I loved everything about this season finale and yes, even in the face of a quickened storyline(s) I found no harm in the show taking it upon themselves to see the need to expedite certain developments among characters. I know the collective that are GoT fans might find that difficult to agree on, but the truth is the end is near for this show and there is much more story to be told and in order to do that they must do whatever it takes to get it done. The greatest feat achieved by Game of Thrones managed was the fact despite the hacks and leaks to scripts, photos and episodes, it managed to still offer up a few surprises as well as leave us wanting more! It gave us just the right amount of answers, but caused us to still sit there while the credits were rolling to wonder “What if….?”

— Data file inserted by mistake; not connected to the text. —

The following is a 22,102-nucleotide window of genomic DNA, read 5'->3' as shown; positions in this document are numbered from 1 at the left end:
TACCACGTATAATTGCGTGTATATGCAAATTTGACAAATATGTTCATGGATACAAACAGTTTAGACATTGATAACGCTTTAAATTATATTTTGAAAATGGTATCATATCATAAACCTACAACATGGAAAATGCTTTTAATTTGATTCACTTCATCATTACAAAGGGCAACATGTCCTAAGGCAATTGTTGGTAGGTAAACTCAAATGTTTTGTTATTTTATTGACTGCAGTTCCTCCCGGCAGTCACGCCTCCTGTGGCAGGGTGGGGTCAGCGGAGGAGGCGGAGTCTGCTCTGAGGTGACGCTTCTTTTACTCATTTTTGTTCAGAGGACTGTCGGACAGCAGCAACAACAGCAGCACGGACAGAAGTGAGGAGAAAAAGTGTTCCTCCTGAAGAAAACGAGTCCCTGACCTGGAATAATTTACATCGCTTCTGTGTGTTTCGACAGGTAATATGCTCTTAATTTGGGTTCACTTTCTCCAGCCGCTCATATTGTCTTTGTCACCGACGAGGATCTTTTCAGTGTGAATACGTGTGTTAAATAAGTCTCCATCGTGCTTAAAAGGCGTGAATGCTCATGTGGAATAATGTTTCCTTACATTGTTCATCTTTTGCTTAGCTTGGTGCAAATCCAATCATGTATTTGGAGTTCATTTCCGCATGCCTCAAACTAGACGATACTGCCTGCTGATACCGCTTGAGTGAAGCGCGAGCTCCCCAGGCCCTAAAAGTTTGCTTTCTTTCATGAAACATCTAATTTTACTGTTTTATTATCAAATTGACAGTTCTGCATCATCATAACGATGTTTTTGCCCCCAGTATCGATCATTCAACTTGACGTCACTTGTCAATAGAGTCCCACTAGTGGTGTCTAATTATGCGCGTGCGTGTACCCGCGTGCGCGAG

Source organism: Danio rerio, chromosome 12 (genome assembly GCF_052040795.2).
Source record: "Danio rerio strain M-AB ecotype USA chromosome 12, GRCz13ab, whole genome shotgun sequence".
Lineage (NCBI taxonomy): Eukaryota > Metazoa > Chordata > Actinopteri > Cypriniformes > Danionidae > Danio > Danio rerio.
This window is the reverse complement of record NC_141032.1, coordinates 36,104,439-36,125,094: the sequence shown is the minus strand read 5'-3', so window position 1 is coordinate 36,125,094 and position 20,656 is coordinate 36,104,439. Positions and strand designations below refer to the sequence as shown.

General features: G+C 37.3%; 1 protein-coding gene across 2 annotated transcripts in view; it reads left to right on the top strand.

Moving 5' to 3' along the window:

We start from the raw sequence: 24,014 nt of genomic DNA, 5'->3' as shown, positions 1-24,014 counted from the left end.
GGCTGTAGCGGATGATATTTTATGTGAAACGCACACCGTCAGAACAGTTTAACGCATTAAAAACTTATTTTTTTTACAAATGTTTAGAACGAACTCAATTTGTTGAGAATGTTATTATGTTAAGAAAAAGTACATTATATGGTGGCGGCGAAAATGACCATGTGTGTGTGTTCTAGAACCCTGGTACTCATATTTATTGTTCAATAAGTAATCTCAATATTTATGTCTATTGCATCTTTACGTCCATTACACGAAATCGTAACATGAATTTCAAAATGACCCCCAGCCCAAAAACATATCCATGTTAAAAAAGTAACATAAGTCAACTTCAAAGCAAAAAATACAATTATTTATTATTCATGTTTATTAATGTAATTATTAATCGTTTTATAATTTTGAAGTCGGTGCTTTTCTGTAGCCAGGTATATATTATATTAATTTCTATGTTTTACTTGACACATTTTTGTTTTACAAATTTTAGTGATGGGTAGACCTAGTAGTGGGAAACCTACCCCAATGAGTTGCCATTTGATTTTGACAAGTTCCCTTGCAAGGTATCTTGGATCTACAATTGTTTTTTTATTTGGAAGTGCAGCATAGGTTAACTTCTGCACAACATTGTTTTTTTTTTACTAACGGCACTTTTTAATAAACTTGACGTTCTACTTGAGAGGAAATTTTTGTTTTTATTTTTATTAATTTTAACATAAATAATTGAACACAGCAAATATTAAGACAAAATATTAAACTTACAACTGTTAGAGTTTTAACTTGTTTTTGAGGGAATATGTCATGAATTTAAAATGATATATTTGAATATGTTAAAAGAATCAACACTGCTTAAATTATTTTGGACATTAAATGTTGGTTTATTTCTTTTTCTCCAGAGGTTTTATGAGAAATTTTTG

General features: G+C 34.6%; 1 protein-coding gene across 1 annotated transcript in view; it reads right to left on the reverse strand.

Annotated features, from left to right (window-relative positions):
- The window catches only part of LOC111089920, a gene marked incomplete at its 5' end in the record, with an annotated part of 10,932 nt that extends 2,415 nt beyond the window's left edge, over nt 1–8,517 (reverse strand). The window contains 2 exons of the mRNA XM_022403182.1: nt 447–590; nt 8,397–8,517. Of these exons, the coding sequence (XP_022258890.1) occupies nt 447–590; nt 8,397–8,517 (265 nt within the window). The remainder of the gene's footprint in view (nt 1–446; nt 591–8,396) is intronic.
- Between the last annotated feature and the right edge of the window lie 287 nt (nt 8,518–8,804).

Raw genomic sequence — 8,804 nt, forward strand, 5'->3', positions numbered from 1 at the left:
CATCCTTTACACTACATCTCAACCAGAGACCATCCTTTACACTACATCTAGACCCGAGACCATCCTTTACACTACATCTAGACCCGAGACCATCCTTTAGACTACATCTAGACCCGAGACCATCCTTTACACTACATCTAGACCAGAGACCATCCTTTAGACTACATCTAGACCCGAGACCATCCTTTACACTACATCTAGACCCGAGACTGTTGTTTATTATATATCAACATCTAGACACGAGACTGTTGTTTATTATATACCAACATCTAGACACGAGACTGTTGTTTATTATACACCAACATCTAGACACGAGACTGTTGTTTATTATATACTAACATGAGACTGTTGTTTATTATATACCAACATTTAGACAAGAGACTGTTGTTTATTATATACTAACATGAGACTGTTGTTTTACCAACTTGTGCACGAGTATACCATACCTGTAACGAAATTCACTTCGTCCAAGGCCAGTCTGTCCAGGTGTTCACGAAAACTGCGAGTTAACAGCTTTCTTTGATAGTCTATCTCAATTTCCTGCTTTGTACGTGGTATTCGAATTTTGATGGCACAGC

Some parting thoughts on the finale:
- Aegon + Dany = Dagon (long ‘a’)???
- LittleFinger’s death was hard to watch. He went out like a chump.
- I feel that the whispers around Cersei’s behavior in King’s Landing were just a bunch of pregnancy and hormone jokes.
- The music in the episode was perfect for setting each and every scene. Unsung hero of the episode.
- Bran is the official wet blanket of Westeros.
- Sam arriving at Winterfell and talking to Bran felt extremely forced and random.
- Can Theon die already? Not believable as a leader.
- The Flashback to R + L and then the J was well done.
- If Tormund dies, I’m going to lose my mind!
- Is Euron really doing Cersei’s bidding or did she just say that to avoid showing lack of control?